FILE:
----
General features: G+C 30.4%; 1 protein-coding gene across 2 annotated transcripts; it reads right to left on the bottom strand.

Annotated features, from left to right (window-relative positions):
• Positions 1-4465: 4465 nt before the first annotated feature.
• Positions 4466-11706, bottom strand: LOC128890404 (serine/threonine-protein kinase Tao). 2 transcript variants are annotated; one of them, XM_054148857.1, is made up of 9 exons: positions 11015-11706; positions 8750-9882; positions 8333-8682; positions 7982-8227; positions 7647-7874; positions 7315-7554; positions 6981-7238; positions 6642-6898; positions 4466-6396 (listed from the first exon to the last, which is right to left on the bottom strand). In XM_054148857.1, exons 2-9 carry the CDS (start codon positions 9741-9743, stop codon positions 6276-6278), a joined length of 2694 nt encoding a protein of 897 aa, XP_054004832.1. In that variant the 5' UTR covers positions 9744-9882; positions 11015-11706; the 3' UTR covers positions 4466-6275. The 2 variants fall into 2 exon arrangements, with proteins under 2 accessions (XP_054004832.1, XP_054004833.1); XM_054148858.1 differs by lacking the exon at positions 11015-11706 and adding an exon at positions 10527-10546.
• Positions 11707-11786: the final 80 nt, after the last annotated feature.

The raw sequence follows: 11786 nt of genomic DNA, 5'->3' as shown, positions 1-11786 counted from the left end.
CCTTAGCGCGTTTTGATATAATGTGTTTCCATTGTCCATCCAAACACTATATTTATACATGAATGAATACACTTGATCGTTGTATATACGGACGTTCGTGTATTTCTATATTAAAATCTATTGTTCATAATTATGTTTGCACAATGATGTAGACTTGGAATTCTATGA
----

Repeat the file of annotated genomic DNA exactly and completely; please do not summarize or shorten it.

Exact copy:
General features: G+C 30.4%; 1 protein-coding gene across 2 annotated transcripts; it reads right to left on the bottom strand.

Annotated features, from left to right (window-relative positions):
• Positions 1-4465: 4465 nt before the first annotated feature.
• Positions 4466-11706, bottom strand: LOC128890404 (serine/threonine-protein kinase Tao). 2 transcript variants are annotated; one of them, XM_054148857.1, is made up of 9 exons: positions 11015-11706; positions 8750-9882; positions 8333-8682; positions 7982-8227; positions 7647-7874; positions 7315-7554; positions 6981-7238; positions 6642-6898; positions 4466-6396 (listed from the first exon to the last, which is right to left on the bottom strand). In XM_054148857.1, exons 2-9 carry the CDS (start codon positions 9741-9743, stop codon positions 6276-6278), a joined length of 2694 nt encoding a protein of 897 aa, XP_054004832.1. In that variant the 5' UTR covers positions 9744-9882; positions 11015-11706; the 3' UTR covers positions 4466-6275. The 2 variants fall into 2 exon arrangements, with proteins under 2 accessions (XP_054004832.1, XP_054004833.1); XM_054148858.1 differs by lacking the exon at positions 11015-11706 and adding an exon at positions 10527-10546.
• Positions 11707-11786: the final 80 nt, after the last annotated feature.

The raw sequence follows: 11786 nt of genomic DNA, 5'->3' as shown, positions 1-11786 counted from the left end.
CCTTAGCGCGTTTTGATATAATGTGTTTCCATTGTCCATCCAAACACTATATTTATACATGAATGAATACACTTGATCGTTGTATATACGGACGTTCGTGTATTTCTATATTAAAATCTATTGTTCATAATTATGTTTGCACAATGATGTAGACTTGGAATTCTATGA